LBNL Report Number
Federal, state, and local governments could save at least $139 million annually by reducing energy waste through the purchase and use of energy-efficient products. Reducing this waste would reduce annual greenhouse gas emissions by 4.1 million metric tons of carbon (MMTCs) by the year 2010; the equivalent of planting an area of trees the size of Yellowstone National Park. In addition, with $50-70 billion in purchasing power for energy-related products, specifying energy efficiency could significantly shift the market for these products.
The Federal government recently launched the ENERGY STAR® Purchasing Initiative to channel the purchasing power of state and local governments -and its environmental impact- in the direction of energy-efficient products to capture significant environmental benefits and increase the demand in the marketplace. Part of this effort studied why governments don’t currently procure the most efficient products, and attempted to identify the changes that would be necessary to allow many governments to do so. Some of the initial barriers to energy-efficient procurement that were found are:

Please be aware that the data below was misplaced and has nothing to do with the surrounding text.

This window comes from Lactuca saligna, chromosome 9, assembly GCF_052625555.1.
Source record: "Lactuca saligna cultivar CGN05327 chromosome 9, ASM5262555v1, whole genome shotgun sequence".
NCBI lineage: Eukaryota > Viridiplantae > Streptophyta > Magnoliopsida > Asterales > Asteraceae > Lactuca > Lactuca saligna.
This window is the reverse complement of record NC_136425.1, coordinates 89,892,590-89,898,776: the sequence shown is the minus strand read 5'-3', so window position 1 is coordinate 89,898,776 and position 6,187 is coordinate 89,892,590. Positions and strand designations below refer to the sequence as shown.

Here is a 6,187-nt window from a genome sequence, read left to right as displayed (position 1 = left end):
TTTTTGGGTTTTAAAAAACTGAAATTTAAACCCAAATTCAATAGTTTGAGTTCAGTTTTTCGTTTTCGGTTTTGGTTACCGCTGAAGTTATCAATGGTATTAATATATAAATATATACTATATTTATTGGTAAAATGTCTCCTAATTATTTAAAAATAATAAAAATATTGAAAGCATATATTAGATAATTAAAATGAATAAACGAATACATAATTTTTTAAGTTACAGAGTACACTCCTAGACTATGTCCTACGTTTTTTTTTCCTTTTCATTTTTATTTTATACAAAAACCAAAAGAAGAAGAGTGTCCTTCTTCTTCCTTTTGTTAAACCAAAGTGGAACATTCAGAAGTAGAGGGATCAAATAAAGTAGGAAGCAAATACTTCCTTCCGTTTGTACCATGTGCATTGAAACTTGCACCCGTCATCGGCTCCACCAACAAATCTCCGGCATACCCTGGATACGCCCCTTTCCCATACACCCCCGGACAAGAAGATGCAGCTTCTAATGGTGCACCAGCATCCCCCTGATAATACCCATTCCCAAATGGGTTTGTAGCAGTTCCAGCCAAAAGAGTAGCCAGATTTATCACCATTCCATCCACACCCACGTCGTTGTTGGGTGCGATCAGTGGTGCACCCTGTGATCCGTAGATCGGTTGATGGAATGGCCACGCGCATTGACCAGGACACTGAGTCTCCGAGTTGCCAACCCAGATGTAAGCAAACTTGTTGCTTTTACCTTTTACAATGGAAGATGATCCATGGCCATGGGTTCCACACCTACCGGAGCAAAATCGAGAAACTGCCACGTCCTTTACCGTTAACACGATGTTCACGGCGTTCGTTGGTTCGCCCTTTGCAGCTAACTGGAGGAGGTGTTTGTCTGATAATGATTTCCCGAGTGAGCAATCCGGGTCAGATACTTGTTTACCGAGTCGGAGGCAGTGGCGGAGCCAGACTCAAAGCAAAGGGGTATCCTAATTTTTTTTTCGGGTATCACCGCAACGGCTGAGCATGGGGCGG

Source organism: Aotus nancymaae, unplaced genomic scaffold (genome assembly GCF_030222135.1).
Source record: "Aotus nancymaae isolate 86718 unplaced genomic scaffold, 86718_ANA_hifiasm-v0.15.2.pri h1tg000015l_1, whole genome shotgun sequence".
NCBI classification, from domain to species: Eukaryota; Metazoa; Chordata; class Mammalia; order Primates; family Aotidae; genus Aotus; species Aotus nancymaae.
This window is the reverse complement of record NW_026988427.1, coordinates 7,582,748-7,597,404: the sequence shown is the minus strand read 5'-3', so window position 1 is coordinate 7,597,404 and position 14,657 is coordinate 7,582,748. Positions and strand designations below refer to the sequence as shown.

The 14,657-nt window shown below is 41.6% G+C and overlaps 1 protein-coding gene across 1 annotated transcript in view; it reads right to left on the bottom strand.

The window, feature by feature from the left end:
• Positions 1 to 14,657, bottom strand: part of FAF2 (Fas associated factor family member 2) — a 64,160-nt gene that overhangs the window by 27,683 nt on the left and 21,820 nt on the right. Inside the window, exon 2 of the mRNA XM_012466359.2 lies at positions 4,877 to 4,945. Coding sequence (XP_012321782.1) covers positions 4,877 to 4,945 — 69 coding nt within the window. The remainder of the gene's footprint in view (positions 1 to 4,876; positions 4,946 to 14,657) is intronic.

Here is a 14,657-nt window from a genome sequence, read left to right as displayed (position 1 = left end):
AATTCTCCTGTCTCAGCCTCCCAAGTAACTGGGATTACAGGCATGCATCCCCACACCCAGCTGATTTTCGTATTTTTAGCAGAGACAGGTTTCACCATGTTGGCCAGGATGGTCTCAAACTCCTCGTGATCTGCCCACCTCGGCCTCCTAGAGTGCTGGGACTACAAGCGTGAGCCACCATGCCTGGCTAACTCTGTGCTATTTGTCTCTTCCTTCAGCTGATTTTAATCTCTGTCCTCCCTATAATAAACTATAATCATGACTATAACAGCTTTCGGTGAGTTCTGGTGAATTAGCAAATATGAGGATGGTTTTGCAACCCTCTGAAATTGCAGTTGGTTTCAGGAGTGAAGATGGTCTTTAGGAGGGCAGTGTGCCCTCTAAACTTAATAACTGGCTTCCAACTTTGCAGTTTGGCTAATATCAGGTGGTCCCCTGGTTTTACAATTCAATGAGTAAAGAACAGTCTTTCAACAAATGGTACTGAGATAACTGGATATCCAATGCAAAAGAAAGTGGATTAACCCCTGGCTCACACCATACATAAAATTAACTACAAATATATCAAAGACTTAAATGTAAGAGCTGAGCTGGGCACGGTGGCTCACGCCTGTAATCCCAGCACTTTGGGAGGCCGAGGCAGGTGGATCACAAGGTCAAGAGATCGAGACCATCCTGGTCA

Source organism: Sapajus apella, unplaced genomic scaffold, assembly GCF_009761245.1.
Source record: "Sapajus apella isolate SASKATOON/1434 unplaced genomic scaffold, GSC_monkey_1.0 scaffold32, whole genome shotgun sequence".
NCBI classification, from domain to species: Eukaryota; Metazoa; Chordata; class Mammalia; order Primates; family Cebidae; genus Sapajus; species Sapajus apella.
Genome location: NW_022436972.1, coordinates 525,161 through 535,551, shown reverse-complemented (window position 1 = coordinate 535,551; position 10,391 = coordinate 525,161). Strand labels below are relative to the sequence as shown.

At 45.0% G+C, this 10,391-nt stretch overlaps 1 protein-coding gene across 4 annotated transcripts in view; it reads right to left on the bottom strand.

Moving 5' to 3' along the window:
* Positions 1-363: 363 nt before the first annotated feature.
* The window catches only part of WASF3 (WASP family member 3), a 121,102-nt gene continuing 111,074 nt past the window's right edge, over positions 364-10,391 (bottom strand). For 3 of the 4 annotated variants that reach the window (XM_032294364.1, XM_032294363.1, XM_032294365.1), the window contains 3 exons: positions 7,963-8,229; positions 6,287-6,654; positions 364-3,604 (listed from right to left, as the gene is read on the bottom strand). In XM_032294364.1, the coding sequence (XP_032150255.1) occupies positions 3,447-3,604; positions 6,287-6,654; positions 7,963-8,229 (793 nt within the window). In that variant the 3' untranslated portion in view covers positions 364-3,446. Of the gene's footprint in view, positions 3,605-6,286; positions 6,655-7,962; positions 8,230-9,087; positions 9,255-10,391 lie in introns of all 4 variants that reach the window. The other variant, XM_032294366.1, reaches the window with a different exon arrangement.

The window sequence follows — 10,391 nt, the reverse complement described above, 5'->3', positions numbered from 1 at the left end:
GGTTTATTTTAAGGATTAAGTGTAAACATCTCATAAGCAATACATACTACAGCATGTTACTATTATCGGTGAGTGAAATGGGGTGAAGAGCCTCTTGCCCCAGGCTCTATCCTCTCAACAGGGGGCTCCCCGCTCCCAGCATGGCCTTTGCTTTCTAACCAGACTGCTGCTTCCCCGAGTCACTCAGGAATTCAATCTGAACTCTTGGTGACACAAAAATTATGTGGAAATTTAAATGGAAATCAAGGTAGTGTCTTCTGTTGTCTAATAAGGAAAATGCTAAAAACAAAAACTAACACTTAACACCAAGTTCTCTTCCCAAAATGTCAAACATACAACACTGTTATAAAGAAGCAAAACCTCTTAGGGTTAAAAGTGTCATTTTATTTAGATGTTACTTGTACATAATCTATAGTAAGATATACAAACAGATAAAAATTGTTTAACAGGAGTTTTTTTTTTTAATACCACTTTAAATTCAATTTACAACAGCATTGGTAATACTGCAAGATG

• Lack of information about the availability of energy-efficient products;
• Split incentives, where the agency purchasing the products do not pay for the utility bills directly and, therefore, have little interest, or incentive, to save energy;
• Misinformation about the benefits of energy efficiency;
• Energy efficiency not seen as a value-added aspect of procurement;
• Budget constraints; and
• Lowest first-cost bias.
This paper will present the results of this study and describe the mechanisms that will be put into place to address each of these barriers.